Essentially this design is a combination of both the two rough designs. The wording framing acts as a cabin or a house making it more obvious to the audience that the bedroom in the back is situated in the room. The reason why the two roof panels do not meet is that it allows panels hanging to be placed easily and to be easily seen.
Because her practices were found by many artists, her practices mostly align with the artists Ideas. Her collaborators give her ideas on how to design the stage
Ingredient 1: Space
Ingredient 2: Light
Ingredient 3: Darkness
Ingredient 4: Scale
Ingredient 5: Time
Space: Utilising stage space, thinking out of the box to impress the audience (Not only using the stage as a platform), filling up the whole stage space.
In the “Watch The Throne” tour, Es placed Kanye and Jay-Z on a high block elevating them above the audience, because Throne meant being on top and fighting to stay on top, she uses the tall blocks to place them high but one misstep would cause one of them to fall representing the vulnerability.
During the process of scenic painting, there are 5 steps to complete. Scumbling is requires the facing to be covered with a variety of paints with similar colour tones, it acts as the base colour . After the Scumbling process lining is required, lining creates the brick shape on the facing. Highlights and shadows are then added to enhance each brick’s 3D structure, texturing is an additional step to make bricks look 3 dimensional. To finish off the scenic painting process, spattering is added to create the extra texture of each brick.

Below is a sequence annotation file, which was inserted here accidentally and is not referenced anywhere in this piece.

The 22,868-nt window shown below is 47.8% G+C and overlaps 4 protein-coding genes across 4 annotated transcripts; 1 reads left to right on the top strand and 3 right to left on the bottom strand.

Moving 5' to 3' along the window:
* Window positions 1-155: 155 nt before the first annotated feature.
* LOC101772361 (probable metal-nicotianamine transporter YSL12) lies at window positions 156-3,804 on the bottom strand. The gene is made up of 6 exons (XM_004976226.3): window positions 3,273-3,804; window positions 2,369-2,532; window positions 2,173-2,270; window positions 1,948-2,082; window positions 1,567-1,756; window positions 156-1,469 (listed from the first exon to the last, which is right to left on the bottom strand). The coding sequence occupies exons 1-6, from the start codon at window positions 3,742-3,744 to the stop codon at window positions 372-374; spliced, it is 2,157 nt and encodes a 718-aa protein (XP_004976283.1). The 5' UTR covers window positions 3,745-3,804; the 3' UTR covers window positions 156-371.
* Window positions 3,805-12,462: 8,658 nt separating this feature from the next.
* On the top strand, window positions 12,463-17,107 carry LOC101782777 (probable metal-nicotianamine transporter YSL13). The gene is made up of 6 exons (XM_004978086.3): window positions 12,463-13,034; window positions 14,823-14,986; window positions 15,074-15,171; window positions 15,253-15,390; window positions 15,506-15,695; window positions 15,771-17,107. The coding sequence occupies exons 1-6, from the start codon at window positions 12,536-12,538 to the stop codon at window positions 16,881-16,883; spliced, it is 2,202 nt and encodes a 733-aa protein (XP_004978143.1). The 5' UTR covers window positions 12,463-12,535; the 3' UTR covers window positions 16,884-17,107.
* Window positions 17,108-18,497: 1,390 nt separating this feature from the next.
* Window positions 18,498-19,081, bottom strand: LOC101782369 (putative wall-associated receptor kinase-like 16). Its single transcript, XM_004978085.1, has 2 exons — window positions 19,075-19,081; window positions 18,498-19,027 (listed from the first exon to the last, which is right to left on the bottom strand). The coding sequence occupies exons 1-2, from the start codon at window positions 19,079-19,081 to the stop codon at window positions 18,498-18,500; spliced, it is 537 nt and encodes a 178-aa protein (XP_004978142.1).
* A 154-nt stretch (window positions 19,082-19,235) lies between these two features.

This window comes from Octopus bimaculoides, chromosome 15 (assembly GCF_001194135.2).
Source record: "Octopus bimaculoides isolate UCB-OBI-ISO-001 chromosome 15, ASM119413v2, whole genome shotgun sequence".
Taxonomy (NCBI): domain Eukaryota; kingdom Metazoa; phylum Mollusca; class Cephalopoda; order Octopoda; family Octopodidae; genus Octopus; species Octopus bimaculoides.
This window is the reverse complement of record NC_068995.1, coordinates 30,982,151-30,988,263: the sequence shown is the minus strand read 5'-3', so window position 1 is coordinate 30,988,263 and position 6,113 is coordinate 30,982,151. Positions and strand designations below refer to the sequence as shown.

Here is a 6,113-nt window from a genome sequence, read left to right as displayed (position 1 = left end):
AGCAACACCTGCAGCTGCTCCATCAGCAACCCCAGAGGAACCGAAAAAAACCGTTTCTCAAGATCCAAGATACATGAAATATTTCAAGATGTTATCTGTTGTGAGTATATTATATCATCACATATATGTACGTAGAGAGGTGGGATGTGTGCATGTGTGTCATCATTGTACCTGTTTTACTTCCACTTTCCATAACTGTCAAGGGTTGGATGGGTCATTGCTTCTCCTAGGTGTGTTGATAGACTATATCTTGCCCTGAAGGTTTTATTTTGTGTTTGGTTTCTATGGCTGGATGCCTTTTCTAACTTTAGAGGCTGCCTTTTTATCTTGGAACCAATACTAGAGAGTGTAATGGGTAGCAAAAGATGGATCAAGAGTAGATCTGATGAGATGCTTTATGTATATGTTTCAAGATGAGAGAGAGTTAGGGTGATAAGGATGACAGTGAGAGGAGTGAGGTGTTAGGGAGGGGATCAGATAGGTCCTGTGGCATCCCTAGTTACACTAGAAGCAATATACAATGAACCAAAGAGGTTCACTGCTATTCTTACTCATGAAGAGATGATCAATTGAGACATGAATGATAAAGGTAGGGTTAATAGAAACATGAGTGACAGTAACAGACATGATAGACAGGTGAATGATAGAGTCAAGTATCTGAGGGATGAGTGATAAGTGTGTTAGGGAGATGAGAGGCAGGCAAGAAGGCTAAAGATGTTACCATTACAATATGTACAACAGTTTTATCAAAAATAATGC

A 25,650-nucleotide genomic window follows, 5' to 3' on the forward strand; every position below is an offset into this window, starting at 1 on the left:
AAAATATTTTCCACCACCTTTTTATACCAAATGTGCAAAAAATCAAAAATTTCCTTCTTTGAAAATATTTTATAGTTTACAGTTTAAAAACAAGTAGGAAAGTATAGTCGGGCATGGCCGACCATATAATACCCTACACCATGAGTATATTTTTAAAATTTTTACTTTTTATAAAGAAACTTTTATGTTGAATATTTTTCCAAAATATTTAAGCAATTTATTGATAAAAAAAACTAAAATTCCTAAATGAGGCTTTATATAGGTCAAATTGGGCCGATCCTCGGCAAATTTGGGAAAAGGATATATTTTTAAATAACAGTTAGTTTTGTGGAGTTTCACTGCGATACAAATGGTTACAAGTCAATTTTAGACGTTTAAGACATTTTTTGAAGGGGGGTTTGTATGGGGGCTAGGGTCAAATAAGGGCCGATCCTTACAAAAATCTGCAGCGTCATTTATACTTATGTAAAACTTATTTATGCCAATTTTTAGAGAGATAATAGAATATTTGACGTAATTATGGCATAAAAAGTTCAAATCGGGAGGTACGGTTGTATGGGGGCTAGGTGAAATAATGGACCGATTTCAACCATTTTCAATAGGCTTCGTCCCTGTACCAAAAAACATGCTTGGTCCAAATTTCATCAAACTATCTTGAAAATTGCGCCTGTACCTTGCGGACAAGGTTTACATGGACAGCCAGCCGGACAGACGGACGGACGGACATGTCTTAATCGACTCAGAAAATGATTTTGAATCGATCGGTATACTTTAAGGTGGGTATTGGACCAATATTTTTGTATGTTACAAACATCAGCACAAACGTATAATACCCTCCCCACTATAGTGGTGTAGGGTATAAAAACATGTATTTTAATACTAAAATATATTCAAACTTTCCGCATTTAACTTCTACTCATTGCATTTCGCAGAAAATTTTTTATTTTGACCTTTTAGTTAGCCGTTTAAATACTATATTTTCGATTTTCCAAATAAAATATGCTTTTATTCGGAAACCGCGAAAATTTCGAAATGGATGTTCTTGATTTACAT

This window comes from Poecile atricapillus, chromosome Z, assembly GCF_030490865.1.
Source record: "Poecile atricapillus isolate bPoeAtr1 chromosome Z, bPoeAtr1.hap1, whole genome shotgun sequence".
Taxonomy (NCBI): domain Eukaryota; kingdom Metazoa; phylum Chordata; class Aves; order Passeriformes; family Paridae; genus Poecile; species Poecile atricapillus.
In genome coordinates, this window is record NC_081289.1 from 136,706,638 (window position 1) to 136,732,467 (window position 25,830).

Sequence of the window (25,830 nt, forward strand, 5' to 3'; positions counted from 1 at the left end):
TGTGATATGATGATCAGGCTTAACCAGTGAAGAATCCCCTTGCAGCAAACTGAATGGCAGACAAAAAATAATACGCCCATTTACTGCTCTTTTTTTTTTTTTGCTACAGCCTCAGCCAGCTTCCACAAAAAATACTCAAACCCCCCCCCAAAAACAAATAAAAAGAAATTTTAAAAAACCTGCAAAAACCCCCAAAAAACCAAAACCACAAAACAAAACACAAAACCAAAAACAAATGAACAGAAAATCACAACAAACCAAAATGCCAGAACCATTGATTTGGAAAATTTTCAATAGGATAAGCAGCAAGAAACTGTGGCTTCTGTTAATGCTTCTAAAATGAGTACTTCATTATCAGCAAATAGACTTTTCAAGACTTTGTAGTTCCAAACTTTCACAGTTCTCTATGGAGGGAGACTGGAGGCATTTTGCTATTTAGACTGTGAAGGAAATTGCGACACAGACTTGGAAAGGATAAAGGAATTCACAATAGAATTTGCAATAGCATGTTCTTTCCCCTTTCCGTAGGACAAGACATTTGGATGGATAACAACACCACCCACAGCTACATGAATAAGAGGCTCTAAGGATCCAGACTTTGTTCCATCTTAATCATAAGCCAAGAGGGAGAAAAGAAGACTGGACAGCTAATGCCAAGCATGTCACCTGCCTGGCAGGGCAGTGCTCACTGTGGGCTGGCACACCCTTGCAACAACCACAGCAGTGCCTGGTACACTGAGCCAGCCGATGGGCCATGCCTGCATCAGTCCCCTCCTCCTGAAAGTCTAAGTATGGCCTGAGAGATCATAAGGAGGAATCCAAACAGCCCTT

This is a picture of the dimmer at the ES theatre. I chose this picture because I realized that not only does the booth control the lights but this machine helps control the brightness of the lights, so I found it pretty interesting getting to see and learn about this machine.
This is a picture of the booth in the MS/HS theatre, this booth is not an open house and is enclosed. I chose this picture because I finally had the chance to see where most of the light and sound are being controlled from. This space acts as the main control room of the theatre where most of the time directors stay in the booth when the show is running.
This picture captures the top view of the layers of curtains in the theatre. I chose this picture because after the tour I had a better understanding of how tall the theatre actually was. After touring, this space gave me a better idea of how the curtains were layered as it is important to know how to work with the curtains.